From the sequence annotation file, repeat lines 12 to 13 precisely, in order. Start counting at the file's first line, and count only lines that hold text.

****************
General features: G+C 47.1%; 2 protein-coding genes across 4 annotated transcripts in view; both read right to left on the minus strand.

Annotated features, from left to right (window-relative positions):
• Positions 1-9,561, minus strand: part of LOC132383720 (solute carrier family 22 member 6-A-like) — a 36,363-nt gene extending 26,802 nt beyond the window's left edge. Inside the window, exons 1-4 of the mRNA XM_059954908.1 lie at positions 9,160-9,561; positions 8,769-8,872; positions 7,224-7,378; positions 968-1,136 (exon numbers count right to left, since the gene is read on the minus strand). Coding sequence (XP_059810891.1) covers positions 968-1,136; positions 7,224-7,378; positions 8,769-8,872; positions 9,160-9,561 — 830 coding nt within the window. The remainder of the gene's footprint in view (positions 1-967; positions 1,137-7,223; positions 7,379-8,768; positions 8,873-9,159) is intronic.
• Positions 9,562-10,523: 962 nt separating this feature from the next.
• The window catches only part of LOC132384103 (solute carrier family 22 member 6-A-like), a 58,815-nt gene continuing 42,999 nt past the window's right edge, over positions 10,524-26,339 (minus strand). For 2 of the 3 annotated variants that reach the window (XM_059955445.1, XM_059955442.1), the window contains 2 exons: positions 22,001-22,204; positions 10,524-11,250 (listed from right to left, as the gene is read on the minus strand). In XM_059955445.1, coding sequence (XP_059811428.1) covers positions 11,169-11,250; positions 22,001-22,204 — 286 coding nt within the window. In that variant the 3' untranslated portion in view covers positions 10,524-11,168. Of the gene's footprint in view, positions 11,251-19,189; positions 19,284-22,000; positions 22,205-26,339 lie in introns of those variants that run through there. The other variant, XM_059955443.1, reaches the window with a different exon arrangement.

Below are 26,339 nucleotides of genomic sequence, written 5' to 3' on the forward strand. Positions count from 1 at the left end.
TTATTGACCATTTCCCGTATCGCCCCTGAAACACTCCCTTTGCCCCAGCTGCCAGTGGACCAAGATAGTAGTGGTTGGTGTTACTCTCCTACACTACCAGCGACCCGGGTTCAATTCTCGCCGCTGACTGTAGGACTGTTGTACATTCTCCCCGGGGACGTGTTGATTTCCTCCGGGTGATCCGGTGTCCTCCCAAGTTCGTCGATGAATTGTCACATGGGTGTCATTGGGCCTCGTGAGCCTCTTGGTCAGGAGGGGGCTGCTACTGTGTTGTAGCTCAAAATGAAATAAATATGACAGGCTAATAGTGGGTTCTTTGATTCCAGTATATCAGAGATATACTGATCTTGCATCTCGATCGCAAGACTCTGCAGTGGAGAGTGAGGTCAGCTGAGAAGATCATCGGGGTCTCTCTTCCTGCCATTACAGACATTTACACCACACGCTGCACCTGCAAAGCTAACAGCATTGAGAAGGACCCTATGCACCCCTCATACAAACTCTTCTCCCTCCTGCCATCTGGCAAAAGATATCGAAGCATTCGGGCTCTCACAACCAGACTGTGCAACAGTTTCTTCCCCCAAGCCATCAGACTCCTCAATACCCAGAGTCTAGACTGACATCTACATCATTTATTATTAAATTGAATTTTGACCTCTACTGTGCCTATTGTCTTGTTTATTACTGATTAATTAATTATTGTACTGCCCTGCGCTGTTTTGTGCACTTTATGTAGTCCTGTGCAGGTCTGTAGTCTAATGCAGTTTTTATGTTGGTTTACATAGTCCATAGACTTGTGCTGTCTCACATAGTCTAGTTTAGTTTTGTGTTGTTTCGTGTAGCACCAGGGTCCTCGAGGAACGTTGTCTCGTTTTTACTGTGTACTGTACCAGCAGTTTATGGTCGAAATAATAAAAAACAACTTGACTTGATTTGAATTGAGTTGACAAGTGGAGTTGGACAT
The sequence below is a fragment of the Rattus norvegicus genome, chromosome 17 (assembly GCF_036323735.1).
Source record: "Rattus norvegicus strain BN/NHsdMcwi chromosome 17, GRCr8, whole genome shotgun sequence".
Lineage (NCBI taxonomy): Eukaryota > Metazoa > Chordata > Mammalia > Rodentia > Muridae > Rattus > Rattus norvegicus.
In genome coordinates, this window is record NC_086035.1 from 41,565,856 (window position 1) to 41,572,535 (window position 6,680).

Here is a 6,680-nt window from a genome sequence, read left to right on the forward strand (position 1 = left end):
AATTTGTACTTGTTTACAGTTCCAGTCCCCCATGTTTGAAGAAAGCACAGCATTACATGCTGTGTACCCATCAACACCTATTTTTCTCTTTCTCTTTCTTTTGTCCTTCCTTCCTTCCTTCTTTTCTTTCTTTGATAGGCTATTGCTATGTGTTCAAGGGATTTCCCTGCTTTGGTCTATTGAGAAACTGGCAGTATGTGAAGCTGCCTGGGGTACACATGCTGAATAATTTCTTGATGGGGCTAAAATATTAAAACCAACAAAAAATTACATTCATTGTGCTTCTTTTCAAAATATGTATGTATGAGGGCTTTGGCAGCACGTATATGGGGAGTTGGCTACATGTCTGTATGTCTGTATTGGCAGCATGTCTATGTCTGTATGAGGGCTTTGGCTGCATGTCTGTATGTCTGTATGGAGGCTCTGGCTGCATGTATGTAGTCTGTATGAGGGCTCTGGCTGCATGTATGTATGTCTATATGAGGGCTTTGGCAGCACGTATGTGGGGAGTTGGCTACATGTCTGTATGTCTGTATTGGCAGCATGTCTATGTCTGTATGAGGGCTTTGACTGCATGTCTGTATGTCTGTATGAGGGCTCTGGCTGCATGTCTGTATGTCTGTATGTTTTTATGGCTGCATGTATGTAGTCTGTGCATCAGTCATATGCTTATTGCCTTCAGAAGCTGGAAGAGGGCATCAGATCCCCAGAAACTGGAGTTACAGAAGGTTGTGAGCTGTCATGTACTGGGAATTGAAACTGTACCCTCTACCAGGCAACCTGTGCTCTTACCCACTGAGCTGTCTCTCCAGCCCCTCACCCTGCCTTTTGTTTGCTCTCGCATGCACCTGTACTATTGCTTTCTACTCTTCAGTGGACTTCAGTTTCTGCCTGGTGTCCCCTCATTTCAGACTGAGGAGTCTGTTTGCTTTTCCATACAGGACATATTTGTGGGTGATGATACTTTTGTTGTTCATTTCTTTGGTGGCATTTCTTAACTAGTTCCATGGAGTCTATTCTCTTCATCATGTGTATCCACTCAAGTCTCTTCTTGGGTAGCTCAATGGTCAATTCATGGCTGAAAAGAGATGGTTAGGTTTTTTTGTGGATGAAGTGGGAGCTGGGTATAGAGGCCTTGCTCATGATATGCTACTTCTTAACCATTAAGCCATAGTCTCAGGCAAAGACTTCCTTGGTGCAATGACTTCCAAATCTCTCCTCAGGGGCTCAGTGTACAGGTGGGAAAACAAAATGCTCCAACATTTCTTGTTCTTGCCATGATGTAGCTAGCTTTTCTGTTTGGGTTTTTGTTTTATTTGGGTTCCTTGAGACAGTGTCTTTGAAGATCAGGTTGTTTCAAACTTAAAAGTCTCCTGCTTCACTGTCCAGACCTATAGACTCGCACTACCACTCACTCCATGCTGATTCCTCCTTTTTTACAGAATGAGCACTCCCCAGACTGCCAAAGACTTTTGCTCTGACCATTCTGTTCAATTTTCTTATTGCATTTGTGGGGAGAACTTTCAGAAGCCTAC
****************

Here is a 6,680-nt window from a genome sequence, read left to right on the forward strand (position 1 = left end):
AATTTGTACTTGTTTACAGTTCCAGTCCCCCATGTTTGAAGAAAGCACAGCATTACATGCTGTGTACCCATCAACACCTATTTTTCTCTTTCTCTTTCTTTTGTCCTTCCTTCCTTCCTTCTTTTCTTTCTTTGATAGGCTATTGCTATGTGTTCAAGGGATTTCCCTGCTTTGGTCTATTGAGAAACTGGCAGTATGTGAAGCTGCCTGGGGTACACATGCTGAATAATTTCTTGATGGGGCTAAAATATTAAAACCAACAAAAAATTACATTCATTGTGCTTCTTTTCAAAATATGTATGTATGAGGGCTTTGGCAGCACGTATATGGGGAGTTGGCTACATGTCTGTATGTCTGTATTGGCAGCATGTCTATGTCTGTATGAGGGCTTTGGCTGCATGTCTGTATGTCTGTATGGAGGCTCTGGCTGCATGTATGTAGTCTGTATGAGGGCTCTGGCTGCATGTATGTATGTCTATATGAGGGCTTTGGCAGCACGTATGTGGGGAGTTGGCTACATGTCTGTATGTCTGTATTGGCAGCATGTCTATGTCTGTATGAGGGCTTTGACTGCATGTCTGTATGTCTGTATGAGGGCTCTGGCTGCATGTCTGTATGTCTGTATGTTTTTATGGCTGCATGTATGTAGTCTGTGCATCAGTCATATGCTTATTGCCTTCAGAAGCTGGAAGAGGGCATCAGATCCCCAGAAACTGGAGTTACAGAAGGTTGTGAGCTGTCATGTACTGGGAATTGAAACTGTACCCTCTACCAGGCAACCTGTGCTCTTACCCACTGAGCTGTCTCTCCAGCCCCTCACCCTGCCTTTTGTTTGCTCTCGCATGCACCTGTACTATTGCTTTCTACTCTTCAGTGGACTTCAGTTTCTGCCTGGTGTCCCCTCATTTCAGACTGAGGAGTCTGTTTGCTTTTCCATACAGGACATATTTGTGGGTGATGATACTTTTGTTGTTCATTTCTTTGGTGGCATTTCTTAACTAGTTCCATGGAGTCTATTCTCTTCATCATGTGTATCCACTCAAGTCTCTTCTTGGGTAGCTCAATGGTCAATTCATGGCTGAAAAGAGATGGTTAGGTTTTTTTGTGGATGAAGTGGGAGCTGGGTATAGAGGCCTTGCTCATGATATGCTACTTCTTAACCATTAAGCCATAGTCTCAGGCAAAGACTTCCTTGGTGCAATGACTTCCAAATCTCTCCTCAGGGGCTCAGTGTACAGGTGGGAAAACAAAATGCTCCAACATTTCTTGTTCTTGCCATGATGTAGCTAGCTTTTCTGTTTGGGTTTTTGTTTTATTTGGGTTCCTTGAGACAGTGTCTTTGAAGATCAGGTTGTTTCAAACTTAAAAGTCTCCTGCTTCACTGTCCAGACCTATAGACTCGCACTACCACTCACTCCATGCTGATTCCTCCTTTTTTACAGAATGAGCACTCCCCAGACTGCCAAAGACTTTTGCTCTGACCATTCTGTTCAATTTTCTTATTGCATTTGTGGGGAGAACTTTCAGAAGCCTAC